Building is holding up well

The old Midtown building is still in pretty good shape, compared with its neighbors on Haarig’s Good Hope Street.

I can remember going in there with Mother when I was a kid, but we were more of a Broadway and Child’s customer, probably because we lived on the north end of the world. I’m almost positive that I was never in the Northtown store at Mill Street and Main.

Wife Lila, who lived just a few blocks from the store, remembers it more as a department store. I remember it for groceries. I guess it all depends on what kind of shopping your parents did there.


Ed Unger’s Stylerite Barber Shop

I had pictures of Ed Unger cutting hair as one of my earliest blog posts. I’m not sure which of the shops this was taken in, but the story had some of his background and some good comments from folks who knew him.

Stylerite Barber Shop

After I finished shooting the photos of the Pure Ice Co., I took a cruise by Good Hope. I’ve been meaning to do a spread on the Haarig District, as it’s called, but keep putting if off.

As I walked down the 300 block of South Sprigg looking in the windows of empty shops, I noticed the back door of the old Stylerite Barber shop was open. My feeling is that an open door in an empty building says “Come In” unless there’s a No Trespassing sign next to it.

The 1968 City Directory lists Edwin Unger’s name under the Stylerite, so this must have been his shop in that era.

Stepping back in time

As it turned out, luck was with me. Just as I got behind the building, a guy pulled in with a long ladder and I offered to help him unload it. (Declined, by the way.) We got to talking and it turned out he owns 329 Good Hope and the buildings in the 300 block of Sprigg, including my target at 312.

Even better, he removed a chain that would have kept me out and said to “have at it. Just lock it up when you’re done.”

As I stood in the barber shop taking this self portrait, I wondered if I had looked into that very mirror when I was the age of the kid on the booster seat. Dad had an office upstairs in the old Farmers and Merchants Bank across the street, so Ed was probably our barber of choice for convenience sake.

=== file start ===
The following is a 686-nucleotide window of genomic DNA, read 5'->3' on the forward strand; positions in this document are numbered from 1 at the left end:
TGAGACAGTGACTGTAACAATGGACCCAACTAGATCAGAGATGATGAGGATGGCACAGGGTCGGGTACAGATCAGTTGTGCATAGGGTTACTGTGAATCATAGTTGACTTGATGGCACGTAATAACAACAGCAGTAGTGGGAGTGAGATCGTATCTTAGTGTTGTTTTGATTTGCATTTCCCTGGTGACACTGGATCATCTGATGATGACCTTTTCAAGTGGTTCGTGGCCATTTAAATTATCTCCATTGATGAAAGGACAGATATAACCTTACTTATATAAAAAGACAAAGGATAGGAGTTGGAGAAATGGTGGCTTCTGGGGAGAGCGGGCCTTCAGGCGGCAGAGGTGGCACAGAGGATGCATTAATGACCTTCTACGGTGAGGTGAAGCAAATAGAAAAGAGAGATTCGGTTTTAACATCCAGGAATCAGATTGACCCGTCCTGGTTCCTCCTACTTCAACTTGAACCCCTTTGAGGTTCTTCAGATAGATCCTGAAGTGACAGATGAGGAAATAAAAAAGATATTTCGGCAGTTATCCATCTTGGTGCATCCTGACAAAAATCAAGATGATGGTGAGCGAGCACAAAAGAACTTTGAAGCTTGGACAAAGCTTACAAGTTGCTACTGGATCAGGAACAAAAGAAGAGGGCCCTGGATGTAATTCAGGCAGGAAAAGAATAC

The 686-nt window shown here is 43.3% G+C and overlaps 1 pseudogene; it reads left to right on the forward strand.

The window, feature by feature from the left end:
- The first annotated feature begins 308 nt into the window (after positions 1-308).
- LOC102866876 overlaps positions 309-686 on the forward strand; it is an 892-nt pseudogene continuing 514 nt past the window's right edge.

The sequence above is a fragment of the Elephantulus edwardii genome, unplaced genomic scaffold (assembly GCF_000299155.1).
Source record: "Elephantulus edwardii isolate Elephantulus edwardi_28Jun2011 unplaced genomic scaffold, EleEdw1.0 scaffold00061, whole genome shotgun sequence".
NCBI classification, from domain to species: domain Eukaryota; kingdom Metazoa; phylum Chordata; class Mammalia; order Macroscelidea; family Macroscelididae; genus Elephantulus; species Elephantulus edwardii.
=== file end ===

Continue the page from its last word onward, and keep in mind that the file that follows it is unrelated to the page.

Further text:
Recessive art gene comes out

I never had never been out the back door, so I didn’t know there was what appears to be a concrete patio behind the building. The warm colors of the shop, the neat tones of the old tin, the cool textures brought out the art geek in me. It’s a recessive gene, so it doesn’t show often.

Stylerite Barber Shop photo gallery

Here’s a collection of photos taken in and around the Stylerite. We’ll look at the other buildings in Haarig another time. Click on any image to make it larger, then click on the left or right side to move through the gallery.

Santa Search Causes My Head to Hurt

Santa Claus photo printed to emphasize background buildingI’ve been poking around trying to figure out where the Santa picture was taken that I posted here. I’ve looked at Google Maps, Topofusion Maps and every current photo I took last month. My head hurts.

Brother Mark suggested it might have been taken from Shivelbine’s Music on Broadway, but I pretty much dismissed that. (And not just because he’s my brother.)

Here’s a second frame taken from a slightly different angle that shows that the business across the street is, indeed, a bar and / or cafe.  Note the six windows that are visible on the second floor. (Click on the image to make it larger.)